Lenore’s losing run deeply shaped her son, perhaps even more than her husband’s failed presidential bid. Lenore initially called her campaign “a love affair between me and the people of Michigan.” But a month after Gilbert shot these images, her tune had turned. “It’s the most humiliating thing I know of to run for office,” she said. And Mitt, who was at her elbow at every turn that summer, felt the effects.

Nevertheless, Gilbert saw the charismatic Lenore that Mitt championed. “I found her to be very personable and friendly. I never really felt any pushback from her at all,” he remembers. “She attracted people.” On the mama’s boy, Gilbert’s memories are more vague. “I remember mostly Lenore. Mitt was, as far as I knew, the college-aged son who was helping out,” he recalls. “I knew it was a funny name, Mitt, but I didn’t know him beyond that.”

Mitt however was making a name for himself on the campaign trail even then. He traveled to each of Michigan’s 83 counties on his mom’s behalf, and talked openly with reporters about her platform every step of the way. Mitt Romney finds himself in a similar position, more than 40 years later: traveling the country, and this time, convincing voters of his own credentials to become President of the United States. That outcome hinges on voters this November; Lenore’s influence on that journey, though, is indisputable.

Read more in this week’s issue of TIME: How Mitt’s Mom Shaped Him

More photos: The rich history of Mitt Romney

Elizabeth Dias is a reporter in TIME’s Washington bureau. Follow her on Twitter @elizabethjdias.

New York, Cocteau and a Parabolic Mirror: ‘Berenice Abbott: Photographs’

Though she went to Paris in 1921 to study sculpture, Berenice Abbott would transition to photography when she became Man Ray’s assistant in 1923. Three years later, she set up her own studio, photographing the French capital’s bohemians, artists and intellectuals—and famous friends such as writers James Joyce and Jean Cocteau—before moving back to the States in 1929.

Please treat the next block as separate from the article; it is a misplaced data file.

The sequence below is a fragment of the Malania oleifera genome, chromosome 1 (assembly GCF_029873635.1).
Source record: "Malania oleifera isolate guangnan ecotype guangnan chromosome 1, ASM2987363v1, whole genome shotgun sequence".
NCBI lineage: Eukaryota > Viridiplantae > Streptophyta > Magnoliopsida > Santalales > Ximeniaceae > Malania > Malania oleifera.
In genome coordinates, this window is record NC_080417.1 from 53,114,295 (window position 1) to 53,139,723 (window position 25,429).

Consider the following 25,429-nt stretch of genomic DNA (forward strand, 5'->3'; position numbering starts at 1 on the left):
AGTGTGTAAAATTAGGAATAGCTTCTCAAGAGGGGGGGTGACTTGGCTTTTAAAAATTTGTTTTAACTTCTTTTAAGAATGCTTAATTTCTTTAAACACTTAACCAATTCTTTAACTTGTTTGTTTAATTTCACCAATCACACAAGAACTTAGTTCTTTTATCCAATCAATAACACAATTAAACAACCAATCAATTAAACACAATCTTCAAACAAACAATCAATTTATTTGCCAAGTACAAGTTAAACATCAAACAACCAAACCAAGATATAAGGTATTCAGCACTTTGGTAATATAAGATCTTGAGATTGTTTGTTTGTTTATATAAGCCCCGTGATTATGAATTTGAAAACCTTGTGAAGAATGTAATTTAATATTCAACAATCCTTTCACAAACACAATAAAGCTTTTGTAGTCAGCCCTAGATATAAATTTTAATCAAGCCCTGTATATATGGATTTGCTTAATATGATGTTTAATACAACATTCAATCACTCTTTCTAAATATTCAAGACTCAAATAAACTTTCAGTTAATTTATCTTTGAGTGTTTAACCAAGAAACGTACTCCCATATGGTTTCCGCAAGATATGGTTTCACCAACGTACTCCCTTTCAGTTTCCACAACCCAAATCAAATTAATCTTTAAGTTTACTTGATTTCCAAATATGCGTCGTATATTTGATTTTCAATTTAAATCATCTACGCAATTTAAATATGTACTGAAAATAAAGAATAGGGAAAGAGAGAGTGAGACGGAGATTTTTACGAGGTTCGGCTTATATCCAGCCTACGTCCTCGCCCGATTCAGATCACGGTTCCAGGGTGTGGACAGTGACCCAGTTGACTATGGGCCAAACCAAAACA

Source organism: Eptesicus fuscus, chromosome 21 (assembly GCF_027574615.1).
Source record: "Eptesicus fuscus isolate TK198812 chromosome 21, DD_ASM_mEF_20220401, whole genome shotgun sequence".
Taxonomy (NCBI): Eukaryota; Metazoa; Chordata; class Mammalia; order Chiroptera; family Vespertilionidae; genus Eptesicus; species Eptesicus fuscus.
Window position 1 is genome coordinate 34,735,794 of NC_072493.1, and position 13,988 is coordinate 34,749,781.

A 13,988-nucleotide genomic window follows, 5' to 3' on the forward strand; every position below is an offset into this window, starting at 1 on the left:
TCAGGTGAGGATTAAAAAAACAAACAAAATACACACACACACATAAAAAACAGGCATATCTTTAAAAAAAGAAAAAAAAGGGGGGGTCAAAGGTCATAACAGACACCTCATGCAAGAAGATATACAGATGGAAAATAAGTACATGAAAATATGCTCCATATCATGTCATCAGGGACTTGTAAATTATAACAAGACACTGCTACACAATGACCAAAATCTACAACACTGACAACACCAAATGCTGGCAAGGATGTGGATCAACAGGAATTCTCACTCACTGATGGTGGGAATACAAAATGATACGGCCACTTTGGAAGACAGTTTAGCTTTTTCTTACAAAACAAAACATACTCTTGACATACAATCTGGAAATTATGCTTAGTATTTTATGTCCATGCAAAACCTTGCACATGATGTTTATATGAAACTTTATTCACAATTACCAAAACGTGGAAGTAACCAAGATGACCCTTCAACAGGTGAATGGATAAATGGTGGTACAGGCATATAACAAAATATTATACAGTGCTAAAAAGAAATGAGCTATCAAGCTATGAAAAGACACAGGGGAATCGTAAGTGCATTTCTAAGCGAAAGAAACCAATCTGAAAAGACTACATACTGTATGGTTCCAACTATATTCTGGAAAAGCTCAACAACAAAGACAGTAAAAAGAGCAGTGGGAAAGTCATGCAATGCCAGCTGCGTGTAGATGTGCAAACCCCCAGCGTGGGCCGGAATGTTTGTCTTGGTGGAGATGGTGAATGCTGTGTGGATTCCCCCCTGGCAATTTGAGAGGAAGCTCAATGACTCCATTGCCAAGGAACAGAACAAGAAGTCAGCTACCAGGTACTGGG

For the next two decades, Abbott focused her lens on Depression-Era New York, producing a number of moving, black-and-white images that would become part of her book Changing New York. This series, along with nearly 120 other images, is being featured in a new exhibition at Toronto’s Ryerson Image Center called Berenice Abbott: Photographs.

“She was an underestimated photographer during her life and even today,” says Gaelle Morel, the exhibition’s curator and author of the accompanying book, Berenice Abbott. “But Berenice has this capacity of mixing different aesthetics, depending on the subject, which was really extraordinary. She can do a more modern, New Vision style when it came to photographing New York buildings, or take a more documentary approach for her portraits.”

Keystone-France / Getty Images

Berenice Abbot standing for a portrait, behind a view-camera, circa early 1900s

Abbott gained acclaim for her own comprehensive career, which would later involve photographic work on physics, commissioned by Boston’s Massachusetts Institute of Technology. But she also became famous for her staunch support of French photographer Eugène Atget, whom she met in 1925 while living in Paris. Atget died two years later, and it was Abbott who would photo-edit a book of his work and help stage an exhibition of his work in New York. She sold her Atget collection to the Museum of Modern Art in 1968.

“Berenice always said she had two careers—one of her own, and one championing Atget,” Morel says. “She wanted to be recognized as the Atget of New York, not necessarily his aesthetic, but his intellect.”

Berenice Abbott: Photographs, co-organized by The Ryerson Image Centre in Toronto and the Jeu de Paume in Paris, is on view through Aug. 19 at Toronto’s Art Gallery of Ontario. The accompanying book is published by Editions Hazan and Yale University Press.

Brooklyn Bridge: Historic Photo of a New York Landmark

On April 24, New York City Mayor Michael Bloomberg released a digital trove of 870,000 photographs, maps and videos that document more than 150 years of Big Apple history, starting in 1858. Among the highlights is a series of images showcasing the construction of the Brooklyn Bridge, which opened to the public 129 years ago on Thursday.

The evocative, black-and-white photographs are not only remarkable for the intimate and playful details they capture, including a shot of workers painting the Brooklyn Bridge in 1914—without harness!—but also because they were taken by an amateur photographer named Eugene de Salignac, who was a municipal worker from 1906-1934.

Eugene de Salignac

Under the bridge on the Brooklyn side, 1918.

“He was an extremely talented photographer who was tasked with documenting the building of the city,” says Eileen Flannelly, New York City’s deputy commissioner for the department of records. “Unfortunately, he didn’t get recognition for his images during his lifetime. He was just a civil service employee, really unknown. I don’t think people really understood then that he was showing us how our city was built.”